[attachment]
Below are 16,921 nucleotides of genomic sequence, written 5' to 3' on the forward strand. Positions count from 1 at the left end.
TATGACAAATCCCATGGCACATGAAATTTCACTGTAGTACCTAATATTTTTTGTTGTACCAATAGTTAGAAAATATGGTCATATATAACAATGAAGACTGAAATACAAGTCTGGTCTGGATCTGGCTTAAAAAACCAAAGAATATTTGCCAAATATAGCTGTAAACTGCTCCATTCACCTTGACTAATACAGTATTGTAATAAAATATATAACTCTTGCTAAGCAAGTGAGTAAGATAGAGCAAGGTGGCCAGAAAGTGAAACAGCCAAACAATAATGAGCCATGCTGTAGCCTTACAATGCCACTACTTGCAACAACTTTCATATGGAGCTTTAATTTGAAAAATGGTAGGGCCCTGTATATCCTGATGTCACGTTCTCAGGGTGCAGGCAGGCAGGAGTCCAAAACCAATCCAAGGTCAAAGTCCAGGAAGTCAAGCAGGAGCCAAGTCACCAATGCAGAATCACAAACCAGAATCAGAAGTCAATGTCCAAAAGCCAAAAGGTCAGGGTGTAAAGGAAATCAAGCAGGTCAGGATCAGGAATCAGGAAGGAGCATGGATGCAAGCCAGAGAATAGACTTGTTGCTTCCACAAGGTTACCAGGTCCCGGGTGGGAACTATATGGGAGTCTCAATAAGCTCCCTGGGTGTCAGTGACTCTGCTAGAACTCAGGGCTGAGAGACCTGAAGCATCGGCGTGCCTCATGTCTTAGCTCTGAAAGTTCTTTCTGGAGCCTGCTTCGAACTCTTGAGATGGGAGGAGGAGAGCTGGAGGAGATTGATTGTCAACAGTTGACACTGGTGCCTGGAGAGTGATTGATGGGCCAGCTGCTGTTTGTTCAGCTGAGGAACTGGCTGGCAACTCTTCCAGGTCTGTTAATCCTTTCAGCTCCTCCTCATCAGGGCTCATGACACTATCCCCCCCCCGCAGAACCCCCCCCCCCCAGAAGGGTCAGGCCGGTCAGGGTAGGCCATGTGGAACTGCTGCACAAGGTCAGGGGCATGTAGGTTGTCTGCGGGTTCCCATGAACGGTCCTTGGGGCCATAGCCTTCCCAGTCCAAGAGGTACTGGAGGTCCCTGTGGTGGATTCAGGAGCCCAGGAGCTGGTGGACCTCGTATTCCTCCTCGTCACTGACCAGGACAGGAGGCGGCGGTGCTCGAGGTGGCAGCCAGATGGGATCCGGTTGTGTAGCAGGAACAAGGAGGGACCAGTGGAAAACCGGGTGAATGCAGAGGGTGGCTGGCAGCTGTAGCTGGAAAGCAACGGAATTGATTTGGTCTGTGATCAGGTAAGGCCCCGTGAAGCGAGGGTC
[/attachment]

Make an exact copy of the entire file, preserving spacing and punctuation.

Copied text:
Below are 16,921 nucleotides of genomic sequence, written 5' to 3' on the forward strand. Positions count from 1 at the left end.
TATGACAAATCCCATGGCACATGAAATTTCACTGTAGTACCTAATATTTTTTGTTGTACCAATAGTTAGAAAATATGGTCATATATAACAATGAAGACTGAAATACAAGTCTGGTCTGGATCTGGCTTAAAAAACCAAAGAATATTTGCCAAATATAGCTGTAAACTGCTCCATTCACCTTGACTAATACAGTATTGTAATAAAATATATAACTCTTGCTAAGCAAGTGAGTAAGATAGAGCAAGGTGGCCAGAAAGTGAAACAGCCAAACAATAATGAGCCATGCTGTAGCCTTACAATGCCACTACTTGCAACAACTTTCATATGGAGCTTTAATTTGAAAAATGGTAGGGCCCTGTATATCCTGATGTCACGTTCTCAGGGTGCAGGCAGGCAGGAGTCCAAAACCAATCCAAGGTCAAAGTCCAGGAAGTCAAGCAGGAGCCAAGTCACCAATGCAGAATCACAAACCAGAATCAGAAGTCAATGTCCAAAAGCCAAAAGGTCAGGGTGTAAAGGAAATCAAGCAGGTCAGGATCAGGAATCAGGAAGGAGCATGGATGCAAGCCAGAGAATAGACTTGTTGCTTCCACAAGGTTACCAGGTCCCGGGTGGGAACTATATGGGAGTCTCAATAAGCTCCCTGGGTGTCAGTGACTCTGCTAGAACTCAGGGCTGAGAGACCTGAAGCATCGGCGTGCCTCATGTCTTAGCTCTGAAAGTTCTTTCTGGAGCCTGCTTCGAACTCTTGAGATGGGAGGAGGAGAGCTGGAGGAGATTGATTGTCAACAGTTGACACTGGTGCCTGGAGAGTGATTGATGGGCCAGCTGCTGTTTGTTCAGCTGAGGAACTGGCTGGCAACTCTTCCAGGTCTGTTAATCCTTTCAGCTCCTCCTCATCAGGGCTCATGACACTATCCCCCCCCCGCAGAACCCCCCCCCCCCAGAAGGGTCAGGCCGGTCAGGGTAGGCCATGTGGAACTGCTGCACAAGGTCAGGGGCATGTAGGTTGTCTGCGGGTTCCCATGAACGGTCCTTGGGGCCATAGCCTTCCCAGTCCAAGAGGTACTGGAGGTCCCTGTGGTGGATTCAGGAGCCCAGGAGCTGGTGGACCTCGTATTCCTCCTCGTCACTGACCAGGACAGGAGGCGGCGGTGCTCGAGGTGGCAGCCAGATGGGATCCGGTTGTGTAGCAGGAACAAGGAGGGACCAGTGGAAAACCGGGTGAATGCAGAGGGTGGCTGGCAGCTGTAGCTGGAAAGCAACGGAATTGATTTGGTCTGTGATCAGGTAAGGCCCCGTGAAGCGAGGGTC